Today, I experience a new symptom: when I sit down for a break, I fall over and asleep immediately. It happens three times over the day. Twice I wake up again because I am cold, the third time because the sun shines into my face under the brim of my hat. But I have the feeling as if I had just dozed off for a few minutes respectively. Probably, I am just exhausted.
Lesson 9: Go to bed early the night before such an adventure to avoid fatigue.
On a positive note, the ability to fall asleep quickly is a sign of being happy and not being worried. So everything is fine, at least psychologically. If I die, I will die happy. But this time I looked ahead and brought some anti-sorojchi pills. When I had my last attack of altitude sickness, they helped quickly and effectively, and this time too, they make the headache disappear. After everything I have heard from other travelers, half of them say that the pills don’t help at all, and the other half react like me, with an almost immediate positive effect.
Lesson 10: If you know of possible medical problems in advance, take some medicine. The little extra weight is worth it. Sometimes, you can also help other hikers or travelers, which is a good way to endear yourself.
The most important remedy against altitude sickness is actually to turn around and descend. But I really haven’t come that far to give up.
Lesson 11: Some basic endurance is helpful. I go running from time to time and walk every distance on foot that takes less than an hour. I climb the stairs instead of taking the lift, even when I live on the 10th floor. If a city is built for it, I get around by bicycle. I have never spent a single dollar on gyms, and yet I am usually fitter than people who pay for sweating.
I am getting ahead at the speed of about one kilometer per hour. Hidden between the rocks are more deserted dwellings of gold seekers. An old helmet and rusty cans lie in the grass. Like in the previous settlement, nobody lives here anymore. I am a bit worried that I will find human skeletons. But everybody got home safely after the end of the gold rush.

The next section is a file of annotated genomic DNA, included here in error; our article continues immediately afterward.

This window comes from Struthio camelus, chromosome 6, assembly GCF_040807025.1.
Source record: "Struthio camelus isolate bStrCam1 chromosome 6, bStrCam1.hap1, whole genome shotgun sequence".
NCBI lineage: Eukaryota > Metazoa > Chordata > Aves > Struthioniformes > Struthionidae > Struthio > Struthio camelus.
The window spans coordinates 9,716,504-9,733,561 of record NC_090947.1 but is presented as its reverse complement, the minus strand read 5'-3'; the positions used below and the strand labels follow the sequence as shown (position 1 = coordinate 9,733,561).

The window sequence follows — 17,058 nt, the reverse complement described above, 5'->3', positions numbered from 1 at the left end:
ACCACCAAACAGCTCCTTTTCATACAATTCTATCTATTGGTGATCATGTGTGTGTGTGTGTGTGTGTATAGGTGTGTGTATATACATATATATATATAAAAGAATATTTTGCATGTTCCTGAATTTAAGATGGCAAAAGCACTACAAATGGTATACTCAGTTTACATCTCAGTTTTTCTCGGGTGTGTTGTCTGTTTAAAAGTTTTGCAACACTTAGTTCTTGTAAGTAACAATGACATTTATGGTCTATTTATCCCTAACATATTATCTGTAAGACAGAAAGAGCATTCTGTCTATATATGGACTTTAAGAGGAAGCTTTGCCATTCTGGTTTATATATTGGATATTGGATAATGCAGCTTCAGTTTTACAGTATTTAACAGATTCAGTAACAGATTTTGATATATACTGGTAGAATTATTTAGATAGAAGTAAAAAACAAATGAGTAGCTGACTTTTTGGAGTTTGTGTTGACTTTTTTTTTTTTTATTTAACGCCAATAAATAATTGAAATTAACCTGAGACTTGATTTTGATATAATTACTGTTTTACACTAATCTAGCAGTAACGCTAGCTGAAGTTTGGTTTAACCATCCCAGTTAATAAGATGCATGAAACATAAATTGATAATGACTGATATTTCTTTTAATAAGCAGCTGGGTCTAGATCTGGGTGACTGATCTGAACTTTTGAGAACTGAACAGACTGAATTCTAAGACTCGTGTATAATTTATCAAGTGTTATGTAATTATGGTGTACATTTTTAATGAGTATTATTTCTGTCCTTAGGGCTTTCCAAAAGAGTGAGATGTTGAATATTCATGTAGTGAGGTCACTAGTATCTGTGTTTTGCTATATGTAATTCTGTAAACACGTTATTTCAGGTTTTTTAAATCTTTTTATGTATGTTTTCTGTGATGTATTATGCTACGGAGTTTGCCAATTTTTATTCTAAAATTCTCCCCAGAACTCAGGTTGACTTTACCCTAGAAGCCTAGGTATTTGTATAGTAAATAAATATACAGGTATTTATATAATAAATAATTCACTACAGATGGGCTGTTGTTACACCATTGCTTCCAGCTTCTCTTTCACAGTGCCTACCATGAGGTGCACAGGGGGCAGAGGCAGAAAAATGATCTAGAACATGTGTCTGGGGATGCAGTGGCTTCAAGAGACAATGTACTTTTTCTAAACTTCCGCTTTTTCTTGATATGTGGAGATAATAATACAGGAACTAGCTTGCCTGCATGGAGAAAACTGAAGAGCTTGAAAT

After three hours of rough going, I finally made it. Looking back down, I am shaking my head: in half an hour, I wouldn’t even be able to descend that mountain. Impossible. Nonetheless, I am thankful to the old man when I glimpse the “regular way” from the summit, which I would have taken without his intervention. The route recommended by him is a hundred times more beautiful and exciting. The route for cars on the other hand is almost boring. As it is boring anyway to take a car up to 5200 m and to walk the remaining 100 m. Wimps!
Lesson 12: The journey is the destination. That’s a worn out saying, but on such a day, I wholeheartedly concur.
Lesson 13: Anyone can do more than they believe they can do. There are always reserves of energy and stamina, particularly when there is no opportunity to give up. Based on my experience of the few times when I went hiking with other people, willpower is much more important than training, power or equipment.
And there it is, the longed for shelter of the Alpine Association. It’s almost lunchtime, so the chili con carne is probably already brewing on the stove. After great strain, simple things are enough to make one happy. The hut doesn’t inspire too much confidence, it rather looks like it’s about to fall down the flank of the hill with the next gust, but then it has been standing since 1939 already.
It was built by refugees from Austria. Yes, back then it was the Europeans who had to flee. Luckily, nobody in Bolivia said “we don’t have space” or “but these people have a completely different culture,” although South Americans would have had good reason to be skeptical towards European immigrants based on the history since 1492. The Austrians were mainly Jews and Socialists and intellectuals, but they were also typical Austrians. As such they saw the mountain and immediately thought “skiing!” With a car engine, they got a drag lift going (somebody sat in the car and regulated the speed of the ski lift by pushing the accelerator), and from then on, Chacaltaya was the highest ski resort of the world. The locals found the newfangled sport as dubious as Kaiserschmarrn, which unfortunately never took root in South America.
The attentive reader will have noticed that I fell into the past tense when describing the ski resort. That’s because skiing is a thing of the past. Why? Not because the Austrians aren’t here anymore (Yes, dear refugee-scaremongers, when peace returns to the homeland, many refugees return.), but because there is no more snow.